anonymous asked:

People think she is dramatic, but I am in groups with thousands of people who have suffered narcissistic abuse, and everyone feels like their souls were nearly destroyed after close encounters with narcissists. They are energy vampires. I Knew You Were Trouble and Better Man are like the anthems for narc abuse survivors everywhere. People posts the songs in groups I’m in.

oooooh this is SUPER interesting

anonymous asked:

literally anything with vampires. fuck. give me the fucking vampires katz i’m begginh you

i really love the tone of absolute desperation in this ask

Vampire subcategories

This is a list of different types of vampire spirits and their subcategories. These are either spirits that I’ve heard about, interacted with, or read about on here. I really love vampires and they are my favorite spirits to work with in all honesty. I have a ton of vampire companions and vampires that hang out in my sanctuary. This list is in no way complete and will be added to as time goes on. I wanna thank the amazing spirit workers @crystallineconjurations​, @witchy-witty-weird​ , @spiritstacia​, and @lsac-cherry​ and Cherry’s mum for helping contribute to the list as well. And of course my own vampire companions who helped. I’ll keep updating this list as I meet other vampire spirits or get told about more.

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anonymous asked:

Hello there, I was wondering if you had time could you tell us more stories about encounters you have had with vampire spirits?

My most recent one was from the last month or so, when I was staying in a house in Surrey, deep within the countryside. I was performing a regular divination session at night in the room I was staying in, and it was then that activity started to happen. I could already feel a cold, unwelcoming presence when I first stepped foot into the house but I chose to dismiss it, knowing that the place was very old and I was the visitor. When I was trying to sleep that night, I kept seeing irregular shadows and cold breezes glide past me like slow breaths. With time I managed to become half-asleep, which is when visions are usually conjured to me - and there I saw a pair of feral, predatory eyes glaring back at me from the darkness. Refusing to submit to my fear, I questioned the spirit but received no answer. The eyes disappeared but the presence still remained. I then fell asleep but it was not soon after that I got woken up in the night by that strange spirit - I felt something tug my bed covers - slowly sliding them off, and I was met with a cold grip on my ankle. Shaking, I jolted up to see a dark figure wrapping its lips around my thigh and taking the ‘damned’ bite. I became paralysed and drifted off into a crippling nightmare. 

The next morning, I woke up with this lovely bruise on the very same place that the spirit bit me. At breakfast I asked the others who were staying with me if they felt or saw anything out of the ordinary, but they did not share my experience. During the day I went out to the local market to purchase a bundle of lavender to keep in my room as a simple charm to ward off evil spirits at night. Before bed, I placed the fresh bouquet beside the window so that it can receive light, and to keep away other spirits from entering. However, when I was in bed reading, I could feel a cold presence becoming angered, along with the sound of crisp flowers wilting and becoming brittle. Looking around the room, I could not see anything so I chose to ignore it. Just before sleep, I could hear the sound of mischievous giggling echoing around the room, and a pair of icy fingers gliding against my spine. Being tired and annoyed, I brushed it off and longed for the morning. When I woke up, my eyes darted to the lavender which dried into a rusty brown - it had completely writhed away and died in the night. I could hear a ringing of that mocking laughter that echoed throughout the night before, knowing that there was not much I could do.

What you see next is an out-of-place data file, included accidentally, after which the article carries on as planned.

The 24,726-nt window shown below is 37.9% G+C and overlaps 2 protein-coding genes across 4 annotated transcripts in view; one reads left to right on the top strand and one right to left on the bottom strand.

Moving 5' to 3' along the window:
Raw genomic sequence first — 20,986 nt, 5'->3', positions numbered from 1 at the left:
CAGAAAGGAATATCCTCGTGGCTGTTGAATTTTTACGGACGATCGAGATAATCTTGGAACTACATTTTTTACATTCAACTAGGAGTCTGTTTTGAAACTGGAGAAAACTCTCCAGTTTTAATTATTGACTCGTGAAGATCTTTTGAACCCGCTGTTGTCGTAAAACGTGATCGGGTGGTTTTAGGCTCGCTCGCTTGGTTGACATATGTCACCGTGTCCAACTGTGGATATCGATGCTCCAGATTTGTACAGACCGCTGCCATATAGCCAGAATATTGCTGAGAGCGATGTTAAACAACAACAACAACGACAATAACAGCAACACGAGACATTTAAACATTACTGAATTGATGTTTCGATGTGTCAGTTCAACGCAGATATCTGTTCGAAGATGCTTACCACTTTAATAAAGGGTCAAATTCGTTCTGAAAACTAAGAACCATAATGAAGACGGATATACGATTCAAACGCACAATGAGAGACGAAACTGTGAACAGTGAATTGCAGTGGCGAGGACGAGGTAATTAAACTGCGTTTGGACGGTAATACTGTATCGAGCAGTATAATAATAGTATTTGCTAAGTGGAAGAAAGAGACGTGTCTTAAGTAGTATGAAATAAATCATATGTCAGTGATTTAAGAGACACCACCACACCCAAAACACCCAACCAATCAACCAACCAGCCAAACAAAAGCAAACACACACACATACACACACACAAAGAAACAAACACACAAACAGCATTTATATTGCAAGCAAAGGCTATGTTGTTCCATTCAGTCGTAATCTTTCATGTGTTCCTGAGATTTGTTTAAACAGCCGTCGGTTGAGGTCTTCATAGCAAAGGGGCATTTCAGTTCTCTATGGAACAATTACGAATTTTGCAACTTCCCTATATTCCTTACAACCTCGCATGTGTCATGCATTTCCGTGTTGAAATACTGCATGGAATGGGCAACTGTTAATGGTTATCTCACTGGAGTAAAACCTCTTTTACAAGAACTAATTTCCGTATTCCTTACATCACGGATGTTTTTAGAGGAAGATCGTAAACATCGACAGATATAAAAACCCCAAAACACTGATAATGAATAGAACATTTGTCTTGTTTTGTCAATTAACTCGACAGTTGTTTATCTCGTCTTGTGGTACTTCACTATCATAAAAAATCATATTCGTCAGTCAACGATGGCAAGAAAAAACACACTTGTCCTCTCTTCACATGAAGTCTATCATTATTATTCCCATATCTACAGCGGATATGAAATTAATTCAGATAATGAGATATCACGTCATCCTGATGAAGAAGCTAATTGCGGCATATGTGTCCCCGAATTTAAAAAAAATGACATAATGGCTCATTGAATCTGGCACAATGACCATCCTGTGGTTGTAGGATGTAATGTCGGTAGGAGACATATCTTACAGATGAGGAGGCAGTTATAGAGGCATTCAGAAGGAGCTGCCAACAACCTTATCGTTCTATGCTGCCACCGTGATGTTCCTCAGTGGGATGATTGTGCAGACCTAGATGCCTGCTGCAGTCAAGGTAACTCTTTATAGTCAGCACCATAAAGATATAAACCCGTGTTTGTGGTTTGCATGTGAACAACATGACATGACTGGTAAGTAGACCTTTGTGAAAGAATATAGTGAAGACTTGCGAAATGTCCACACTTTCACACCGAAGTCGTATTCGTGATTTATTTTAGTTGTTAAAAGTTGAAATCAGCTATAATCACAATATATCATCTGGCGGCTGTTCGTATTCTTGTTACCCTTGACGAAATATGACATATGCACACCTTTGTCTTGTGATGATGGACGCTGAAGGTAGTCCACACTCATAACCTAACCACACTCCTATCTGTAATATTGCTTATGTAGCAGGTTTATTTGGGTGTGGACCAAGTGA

Wanting to get to the bottom of this, I created a makeshift scrying mirror in the bathroom of my room. I waited for it to become dark so I could turn all the lights off and burn a candle to rest below my chin. I conjured the entity, inviting its form to manifest within the mirror three times. After a few moments of blackness, I could finally see his face. He was completely pale and had the same pair of feral eyes I saw on the very first night. His deep brown cowlicks hung in front of his face as his lips locked into a malicious smile. I asked him what his intentions were, but he laughed and only desired to feed on my energy, toying with me like freshly caught prey. This is one of the only times I had ever felt true fear from a vampire spirit - I am usually adjusted to them, feeling rather comfortable on the contrary. The flame went out and soon my visit would end, as there were only a few more nights left at this house. 

The nights would continue with physical activity, sometimes catching a glimpse of his figure in the mirror, smiling at me like the way before. His hands would caress my body mockingly, waking me up to newly-bitten bruises and a deathly cold room. 

anonymous asked:

Do you have some TV Shows to recommend like The Vampire Diaries? I'm not sure what to watch.

Hemlock Grove


Lost boys (Not a tv show but still good)



Mindhunter is amazing!

Teen Wolf


Fresh Meat

bates Motel



Him & Her

Peaky Blinders


Witches of East end

Being human


i loVE VAMpire money bc its like, the thrust back into real life after all the killjoy stuff?? like that’s evident by how gerard names everyone at the ridiculous intro. also it sounds like the most dynamic intense comic book style credits roll. i love it

Tom and Lin-Manuel: An Appreciation/Jealous Rant